When I was younger and it was all new, this writing business, this business of being in the world, I used to wait around for the next thing to happen to me: the publication, the award, the drop from the sky. Something always happened, but I knew, even as a child, I was only as good as the last one.
Now things don't come, or they come in a trickle--slow, with year spaces in between. Now I am trying to measure myself not by what I do, but what is done to me, what is given.
In conversation with a very good friend last night, he told me a story of us I had forgotten. It was like I was hearing it for the first time, like I was a character in my own time. Once, in college, we were walking, heavy in conversation, as we came around the corner of the science building, trees on one side--they are gone now--a group of athletes, lacrosse players with pads and sticks, started approaching us from the other direction. In the middle of the path was a magnolia blossom, blown from a tree, and it became clear, my friend said, that we were going to walk right past the blossom. We were going to meet it in the middle, we were going to cross its path. We saw this, and the lacrosse players on the other side saw this, too.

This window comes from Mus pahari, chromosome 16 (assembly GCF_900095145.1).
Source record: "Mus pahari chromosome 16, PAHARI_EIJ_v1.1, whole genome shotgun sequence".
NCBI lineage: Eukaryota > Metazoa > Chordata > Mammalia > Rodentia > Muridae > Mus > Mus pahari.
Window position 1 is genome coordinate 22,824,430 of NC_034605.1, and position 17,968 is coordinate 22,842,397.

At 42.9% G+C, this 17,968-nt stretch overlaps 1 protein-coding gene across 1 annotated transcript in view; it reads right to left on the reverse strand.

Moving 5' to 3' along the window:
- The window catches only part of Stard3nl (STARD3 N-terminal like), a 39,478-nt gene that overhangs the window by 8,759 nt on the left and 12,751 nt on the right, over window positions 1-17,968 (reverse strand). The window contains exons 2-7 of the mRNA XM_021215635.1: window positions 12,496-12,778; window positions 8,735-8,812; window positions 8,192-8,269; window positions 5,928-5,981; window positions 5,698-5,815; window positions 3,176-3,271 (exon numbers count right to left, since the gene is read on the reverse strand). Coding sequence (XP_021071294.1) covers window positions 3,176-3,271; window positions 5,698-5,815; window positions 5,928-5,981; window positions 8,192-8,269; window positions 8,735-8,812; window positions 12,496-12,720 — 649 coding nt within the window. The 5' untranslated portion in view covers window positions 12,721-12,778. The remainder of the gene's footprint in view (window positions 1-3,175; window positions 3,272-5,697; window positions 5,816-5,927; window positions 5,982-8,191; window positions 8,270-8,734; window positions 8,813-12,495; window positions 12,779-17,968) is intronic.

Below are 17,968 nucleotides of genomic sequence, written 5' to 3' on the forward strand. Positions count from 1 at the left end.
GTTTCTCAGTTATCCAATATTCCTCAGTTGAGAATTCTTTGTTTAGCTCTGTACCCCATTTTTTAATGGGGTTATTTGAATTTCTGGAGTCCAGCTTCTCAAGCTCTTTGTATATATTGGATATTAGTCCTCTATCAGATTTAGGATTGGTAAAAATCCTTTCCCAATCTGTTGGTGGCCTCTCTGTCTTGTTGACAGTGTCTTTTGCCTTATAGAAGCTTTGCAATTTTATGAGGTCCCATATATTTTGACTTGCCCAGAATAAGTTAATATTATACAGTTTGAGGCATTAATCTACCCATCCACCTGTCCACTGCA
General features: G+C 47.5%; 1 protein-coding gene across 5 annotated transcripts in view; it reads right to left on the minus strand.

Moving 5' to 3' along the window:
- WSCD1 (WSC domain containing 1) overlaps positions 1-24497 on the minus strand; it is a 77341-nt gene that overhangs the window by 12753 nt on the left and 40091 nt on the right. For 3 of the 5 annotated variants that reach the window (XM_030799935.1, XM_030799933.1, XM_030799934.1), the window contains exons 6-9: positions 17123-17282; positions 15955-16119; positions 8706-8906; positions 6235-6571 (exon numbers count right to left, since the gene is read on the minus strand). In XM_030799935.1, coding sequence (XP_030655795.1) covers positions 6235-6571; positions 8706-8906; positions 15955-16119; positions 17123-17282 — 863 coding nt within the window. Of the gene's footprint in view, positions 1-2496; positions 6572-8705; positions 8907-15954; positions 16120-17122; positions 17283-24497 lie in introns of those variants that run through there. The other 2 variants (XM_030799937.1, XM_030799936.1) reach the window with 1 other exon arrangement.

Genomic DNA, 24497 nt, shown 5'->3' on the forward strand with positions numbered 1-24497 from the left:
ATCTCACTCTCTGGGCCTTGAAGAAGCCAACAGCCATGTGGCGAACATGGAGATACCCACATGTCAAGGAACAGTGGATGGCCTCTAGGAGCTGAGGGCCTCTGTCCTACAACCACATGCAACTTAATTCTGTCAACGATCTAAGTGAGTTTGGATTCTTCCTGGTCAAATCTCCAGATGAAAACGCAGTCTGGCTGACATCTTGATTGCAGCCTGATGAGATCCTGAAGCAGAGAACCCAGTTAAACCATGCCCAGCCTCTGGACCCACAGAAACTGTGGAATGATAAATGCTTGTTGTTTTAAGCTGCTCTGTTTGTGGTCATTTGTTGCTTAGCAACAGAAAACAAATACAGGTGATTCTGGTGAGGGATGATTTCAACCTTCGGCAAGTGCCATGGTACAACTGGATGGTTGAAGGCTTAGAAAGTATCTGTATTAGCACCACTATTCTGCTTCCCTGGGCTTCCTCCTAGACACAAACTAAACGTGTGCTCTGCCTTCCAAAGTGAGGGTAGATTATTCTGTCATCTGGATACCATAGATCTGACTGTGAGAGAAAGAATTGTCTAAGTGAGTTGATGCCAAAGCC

And we got closer and closer, and finally they said: Come on! Give her the flower, man!
Then I remembered. And then it was two gifts to me last night, my friend and a memory of my friend.
Another friend, the Shakespeare teacher, went to New York over the weekend and he asked me if I wanted anything. I said surprise me, not thinking anything, thinking it was a funny thing to say, the right response. But then last night, before the sad, unexpectedly sweet movie we shared, he did surprise me. He brought out a brown paper bag: tomatoes in a fat, red jar.
In the movie, they did end up together, happy, despite everything.
So now I wait for the next thing. I wait and I hope like I used to wait for the contest to be announced, to watch the mail, which I still do sometimes, to see my poems come back to me in pages. But this has cooled. Now I think the most extraordinary thing I could do is love and be loved. Now I wait for the jar of tomatoes, the phone call, the friend. I wait, holding my breath, and it becomes clear that we are going to cross it.
Come on. Give her the flower.